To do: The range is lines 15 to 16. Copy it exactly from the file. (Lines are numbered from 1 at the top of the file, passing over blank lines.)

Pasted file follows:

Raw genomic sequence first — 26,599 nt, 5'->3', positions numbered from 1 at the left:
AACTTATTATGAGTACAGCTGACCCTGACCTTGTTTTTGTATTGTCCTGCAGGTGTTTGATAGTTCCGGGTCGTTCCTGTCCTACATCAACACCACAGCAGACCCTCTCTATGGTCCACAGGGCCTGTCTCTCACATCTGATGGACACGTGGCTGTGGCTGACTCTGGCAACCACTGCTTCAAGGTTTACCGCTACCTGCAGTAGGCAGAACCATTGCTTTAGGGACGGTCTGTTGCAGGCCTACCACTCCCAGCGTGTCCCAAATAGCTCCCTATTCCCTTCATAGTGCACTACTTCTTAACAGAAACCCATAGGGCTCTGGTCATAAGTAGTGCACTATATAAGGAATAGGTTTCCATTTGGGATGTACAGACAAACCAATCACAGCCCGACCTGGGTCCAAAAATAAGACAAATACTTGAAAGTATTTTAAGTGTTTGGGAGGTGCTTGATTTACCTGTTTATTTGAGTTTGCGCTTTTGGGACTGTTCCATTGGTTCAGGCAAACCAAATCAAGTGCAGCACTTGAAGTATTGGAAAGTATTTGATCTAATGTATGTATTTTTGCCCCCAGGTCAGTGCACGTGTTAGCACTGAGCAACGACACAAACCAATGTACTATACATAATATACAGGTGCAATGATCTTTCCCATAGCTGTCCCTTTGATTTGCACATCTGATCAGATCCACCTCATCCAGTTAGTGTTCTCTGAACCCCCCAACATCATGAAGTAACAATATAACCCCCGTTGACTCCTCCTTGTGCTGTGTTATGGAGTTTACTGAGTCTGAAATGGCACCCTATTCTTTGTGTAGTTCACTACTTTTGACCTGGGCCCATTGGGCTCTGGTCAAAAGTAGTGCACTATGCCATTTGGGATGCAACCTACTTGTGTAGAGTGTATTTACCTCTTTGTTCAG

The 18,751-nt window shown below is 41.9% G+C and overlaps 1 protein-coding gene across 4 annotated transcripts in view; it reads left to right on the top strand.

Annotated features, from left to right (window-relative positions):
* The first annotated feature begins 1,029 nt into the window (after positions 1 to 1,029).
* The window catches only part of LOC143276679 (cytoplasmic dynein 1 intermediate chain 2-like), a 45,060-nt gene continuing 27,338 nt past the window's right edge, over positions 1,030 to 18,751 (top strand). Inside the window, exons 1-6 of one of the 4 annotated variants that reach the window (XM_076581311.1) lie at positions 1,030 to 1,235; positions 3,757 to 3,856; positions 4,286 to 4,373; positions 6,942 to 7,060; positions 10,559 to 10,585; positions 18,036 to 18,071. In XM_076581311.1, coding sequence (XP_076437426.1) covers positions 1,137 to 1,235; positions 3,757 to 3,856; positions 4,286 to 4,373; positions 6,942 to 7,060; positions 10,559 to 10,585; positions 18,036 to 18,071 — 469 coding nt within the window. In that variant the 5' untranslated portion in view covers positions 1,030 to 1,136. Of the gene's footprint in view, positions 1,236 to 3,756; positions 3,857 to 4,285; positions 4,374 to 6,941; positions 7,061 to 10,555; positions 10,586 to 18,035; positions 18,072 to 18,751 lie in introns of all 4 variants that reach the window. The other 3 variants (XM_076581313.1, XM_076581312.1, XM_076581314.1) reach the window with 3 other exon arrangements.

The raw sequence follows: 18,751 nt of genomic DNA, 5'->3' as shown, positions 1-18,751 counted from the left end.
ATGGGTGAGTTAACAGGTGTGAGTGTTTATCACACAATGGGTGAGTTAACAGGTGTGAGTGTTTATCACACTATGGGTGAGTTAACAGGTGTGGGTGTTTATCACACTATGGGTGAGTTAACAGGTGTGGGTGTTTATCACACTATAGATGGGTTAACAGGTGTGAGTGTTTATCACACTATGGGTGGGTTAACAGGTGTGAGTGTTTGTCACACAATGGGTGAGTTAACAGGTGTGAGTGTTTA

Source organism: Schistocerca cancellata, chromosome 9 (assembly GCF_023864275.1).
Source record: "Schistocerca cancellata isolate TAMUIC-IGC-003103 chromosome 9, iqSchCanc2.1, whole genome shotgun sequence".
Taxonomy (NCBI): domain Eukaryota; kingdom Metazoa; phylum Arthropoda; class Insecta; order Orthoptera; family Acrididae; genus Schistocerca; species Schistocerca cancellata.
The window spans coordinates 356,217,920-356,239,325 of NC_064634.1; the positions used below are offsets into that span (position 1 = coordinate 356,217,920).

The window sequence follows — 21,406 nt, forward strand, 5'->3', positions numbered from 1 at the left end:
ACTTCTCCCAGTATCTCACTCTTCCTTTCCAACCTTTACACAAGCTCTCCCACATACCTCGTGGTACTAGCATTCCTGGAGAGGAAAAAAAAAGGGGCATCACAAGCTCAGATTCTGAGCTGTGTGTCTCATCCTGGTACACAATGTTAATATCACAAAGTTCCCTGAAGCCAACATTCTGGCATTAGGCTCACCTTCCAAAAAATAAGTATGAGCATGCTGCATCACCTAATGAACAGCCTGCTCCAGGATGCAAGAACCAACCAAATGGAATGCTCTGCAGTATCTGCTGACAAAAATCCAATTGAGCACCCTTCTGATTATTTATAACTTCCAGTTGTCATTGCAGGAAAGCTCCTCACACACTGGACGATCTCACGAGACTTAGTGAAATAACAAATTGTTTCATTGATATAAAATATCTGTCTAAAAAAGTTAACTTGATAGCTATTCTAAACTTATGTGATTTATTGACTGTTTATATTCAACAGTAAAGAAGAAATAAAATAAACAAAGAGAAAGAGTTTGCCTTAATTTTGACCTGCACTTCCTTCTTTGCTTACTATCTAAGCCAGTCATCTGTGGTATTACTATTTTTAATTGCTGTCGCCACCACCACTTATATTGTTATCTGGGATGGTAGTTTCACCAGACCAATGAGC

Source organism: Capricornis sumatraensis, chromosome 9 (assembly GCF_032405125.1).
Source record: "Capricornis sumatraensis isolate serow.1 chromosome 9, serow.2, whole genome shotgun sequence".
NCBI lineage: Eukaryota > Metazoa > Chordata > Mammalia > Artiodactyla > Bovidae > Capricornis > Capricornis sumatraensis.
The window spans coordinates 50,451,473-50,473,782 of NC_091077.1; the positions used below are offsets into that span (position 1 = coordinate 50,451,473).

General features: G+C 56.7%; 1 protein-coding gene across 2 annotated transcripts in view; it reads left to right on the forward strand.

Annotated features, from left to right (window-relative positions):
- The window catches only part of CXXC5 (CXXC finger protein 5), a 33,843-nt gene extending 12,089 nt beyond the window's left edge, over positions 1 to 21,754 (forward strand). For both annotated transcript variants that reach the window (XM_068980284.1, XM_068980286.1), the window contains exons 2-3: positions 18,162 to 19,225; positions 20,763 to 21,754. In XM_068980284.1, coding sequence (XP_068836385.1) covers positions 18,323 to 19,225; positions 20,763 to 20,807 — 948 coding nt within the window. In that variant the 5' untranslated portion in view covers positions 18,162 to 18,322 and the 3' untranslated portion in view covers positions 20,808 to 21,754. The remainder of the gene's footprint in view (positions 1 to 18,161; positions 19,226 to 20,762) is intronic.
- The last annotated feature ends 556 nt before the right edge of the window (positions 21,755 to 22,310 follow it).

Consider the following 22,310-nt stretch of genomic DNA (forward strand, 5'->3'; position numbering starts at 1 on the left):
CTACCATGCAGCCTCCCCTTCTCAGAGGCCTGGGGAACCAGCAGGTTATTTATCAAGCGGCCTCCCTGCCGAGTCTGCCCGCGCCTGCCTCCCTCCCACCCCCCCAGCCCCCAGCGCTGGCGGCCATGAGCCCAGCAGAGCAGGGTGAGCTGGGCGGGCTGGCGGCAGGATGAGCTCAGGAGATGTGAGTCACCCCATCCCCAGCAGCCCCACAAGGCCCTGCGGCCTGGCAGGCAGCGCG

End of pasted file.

Source organism: Capricornis sumatraensis, chromosome 9 (assembly GCF_032405125.1).
Source record: "Capricornis sumatraensis isolate serow.1 chromosome 9, serow.2, whole genome shotgun sequence".